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Sunday, July 18, 2010

TOP 5 Hitting Drills Every Serious Ballplayer Needs

TOP 5 Hitting Drills Every Serious Ballplayer Needs
By Guest Author Joey Myers

There are so many hitting drills out there; it can leave you wondering where to start. This article will reveal Swing Smarter's greatest baseball drill hits! These drills are the cream of the crop when it comes to hitting success. You won't:

Need an expensive hitting contraption,
Require a hitting partner (one exception), or
Waste anymore time with hitting drills doing absolutely nothing to help your swing.
Future reference: these drills go into more depth under the Smart Hitting Tips tab on the navigation bar.

Also, the hitting drills included here are arranged in of importance. The rotational lower half drills are mentioned first because they need to be mastered before moving onto the linear upper body drills.

Before we get started, there are two issues before starting any baseball drill work to keep in mind...

A less is more approach, AND
Making smaller circles.
Taking a less is more approach means to slow the hitting drills down at first until muscle memory can be created, and even then, move into a 60-70% game speed swing. Swinging under control transfers power generated in the hips and core without tense muscles into the upper body.

Making smaller circles means to break each movement down into digestible parts. The first drill we talk about does just that...

1. Balance & Reach
For a right handed hitter, stand sideways on a small 3 inch platform, feet together with bat in hands (we're NOT swinging, just holding it in a starting position).

Lift the left foot slightly off the ground, then raise the left knee up to hip level; you should be in a solid balance position.

Now, balancing on the right leg, have the hitter reach out with a closed left foot like they're striding towards the pitcher, then have them tap the ground softly (about 2-3 feet out) like they're striding on eggshells, and slowly return to the starting position. Reverse directions for a lefty.

The goal of the drill is for the player to get what it feels like to really load up the backside with a majority of their weight. And, tapping the ground lightly simulates what a correct stride should be. So, in short, they learn:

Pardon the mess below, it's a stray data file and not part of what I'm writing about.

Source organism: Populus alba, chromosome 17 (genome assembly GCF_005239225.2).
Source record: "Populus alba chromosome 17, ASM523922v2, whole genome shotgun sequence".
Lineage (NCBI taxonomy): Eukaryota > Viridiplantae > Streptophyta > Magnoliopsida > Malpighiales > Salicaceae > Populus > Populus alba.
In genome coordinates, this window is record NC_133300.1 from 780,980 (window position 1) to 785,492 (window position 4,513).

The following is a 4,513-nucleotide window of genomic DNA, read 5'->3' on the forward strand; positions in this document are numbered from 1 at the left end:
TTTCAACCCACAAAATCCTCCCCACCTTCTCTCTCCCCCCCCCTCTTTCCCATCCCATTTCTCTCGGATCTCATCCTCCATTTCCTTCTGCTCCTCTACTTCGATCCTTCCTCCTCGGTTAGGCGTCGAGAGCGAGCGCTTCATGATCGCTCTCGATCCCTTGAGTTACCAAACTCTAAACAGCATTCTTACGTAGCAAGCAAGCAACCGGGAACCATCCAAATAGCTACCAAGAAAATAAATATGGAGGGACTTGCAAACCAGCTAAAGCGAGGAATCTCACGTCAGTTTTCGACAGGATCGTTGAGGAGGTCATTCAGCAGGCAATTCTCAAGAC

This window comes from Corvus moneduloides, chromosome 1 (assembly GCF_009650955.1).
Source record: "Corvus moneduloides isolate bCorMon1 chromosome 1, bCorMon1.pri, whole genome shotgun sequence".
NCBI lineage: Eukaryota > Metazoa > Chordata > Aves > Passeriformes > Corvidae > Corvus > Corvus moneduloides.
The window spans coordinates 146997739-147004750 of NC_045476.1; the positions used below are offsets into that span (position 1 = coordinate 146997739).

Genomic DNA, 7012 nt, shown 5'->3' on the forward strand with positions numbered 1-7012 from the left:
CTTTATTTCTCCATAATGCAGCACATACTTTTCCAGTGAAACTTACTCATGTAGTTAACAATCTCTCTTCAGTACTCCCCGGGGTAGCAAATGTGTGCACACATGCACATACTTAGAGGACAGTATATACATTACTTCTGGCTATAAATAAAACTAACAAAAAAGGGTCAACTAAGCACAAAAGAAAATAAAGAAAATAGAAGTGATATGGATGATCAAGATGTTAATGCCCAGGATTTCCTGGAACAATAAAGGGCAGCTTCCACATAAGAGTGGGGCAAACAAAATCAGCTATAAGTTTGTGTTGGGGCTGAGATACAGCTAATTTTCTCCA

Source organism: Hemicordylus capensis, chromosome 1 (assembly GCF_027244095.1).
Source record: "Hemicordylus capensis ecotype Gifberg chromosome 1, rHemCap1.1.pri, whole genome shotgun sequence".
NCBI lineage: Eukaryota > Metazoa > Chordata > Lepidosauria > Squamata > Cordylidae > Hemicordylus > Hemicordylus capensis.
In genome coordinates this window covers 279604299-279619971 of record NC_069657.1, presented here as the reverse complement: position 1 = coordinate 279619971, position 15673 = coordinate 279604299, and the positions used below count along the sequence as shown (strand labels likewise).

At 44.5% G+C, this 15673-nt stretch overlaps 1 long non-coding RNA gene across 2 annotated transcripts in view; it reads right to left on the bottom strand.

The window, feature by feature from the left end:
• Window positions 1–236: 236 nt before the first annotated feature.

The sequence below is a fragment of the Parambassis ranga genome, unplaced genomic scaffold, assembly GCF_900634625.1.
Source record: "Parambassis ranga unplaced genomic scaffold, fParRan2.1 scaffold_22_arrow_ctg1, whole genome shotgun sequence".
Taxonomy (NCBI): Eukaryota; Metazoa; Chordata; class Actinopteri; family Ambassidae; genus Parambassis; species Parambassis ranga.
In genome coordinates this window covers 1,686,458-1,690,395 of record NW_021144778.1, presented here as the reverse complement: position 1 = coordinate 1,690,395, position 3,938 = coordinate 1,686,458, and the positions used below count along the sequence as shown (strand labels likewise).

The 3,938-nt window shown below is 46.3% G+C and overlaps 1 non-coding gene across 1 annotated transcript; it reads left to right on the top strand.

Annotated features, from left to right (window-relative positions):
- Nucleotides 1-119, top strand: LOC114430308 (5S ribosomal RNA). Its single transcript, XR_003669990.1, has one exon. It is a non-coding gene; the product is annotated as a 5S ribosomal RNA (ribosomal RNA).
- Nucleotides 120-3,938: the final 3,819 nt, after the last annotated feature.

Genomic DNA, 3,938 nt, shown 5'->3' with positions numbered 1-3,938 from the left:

Maximum load of the back leg, and
How to be light with the stride foot.

Building into the next hitting drill...
2. Bat Behind the Back Drill
We start with the bat behind our lower back gripping it like in a karate punch stance.

Step 1 is to transfer our weight to the back leg (70/30),
Step 2, keeping our weight back, we stride with the front foot 1-3 inches (a separation occurs between our front foot and weight shift), and
Step 3 we squish the bug, or rotate the back foot, so the toe finishes pointing at the pitcher.
The latter two hitting drills help train the central nervous and muscular systems with the right rotational energy transfer, while the next few drills will train the upper body to harness that power and transfer it into the baseball.

Remember, less is more with the following...

3. Top/Bottom Hand Drills Off the Tee
First, when doing this drill, we want to choke up to the top of the bat grip tape, so we have more control. Take the off hand and lay it across the stomach, and don't let it flop around while swinging.

Two things to focus on with the TOP hand (besides the footwork we've been working on with hitting drills 1 & 2 above), is to:

Take the knob DOWN to the incoming baseball (imagine it's incoming off the tee), and
Take the barrel through three imaginary baseballs hovering an inch apart past the contact point.

The TOP hand is our push and power hand ALWAYS, no matter what side you're hitting on...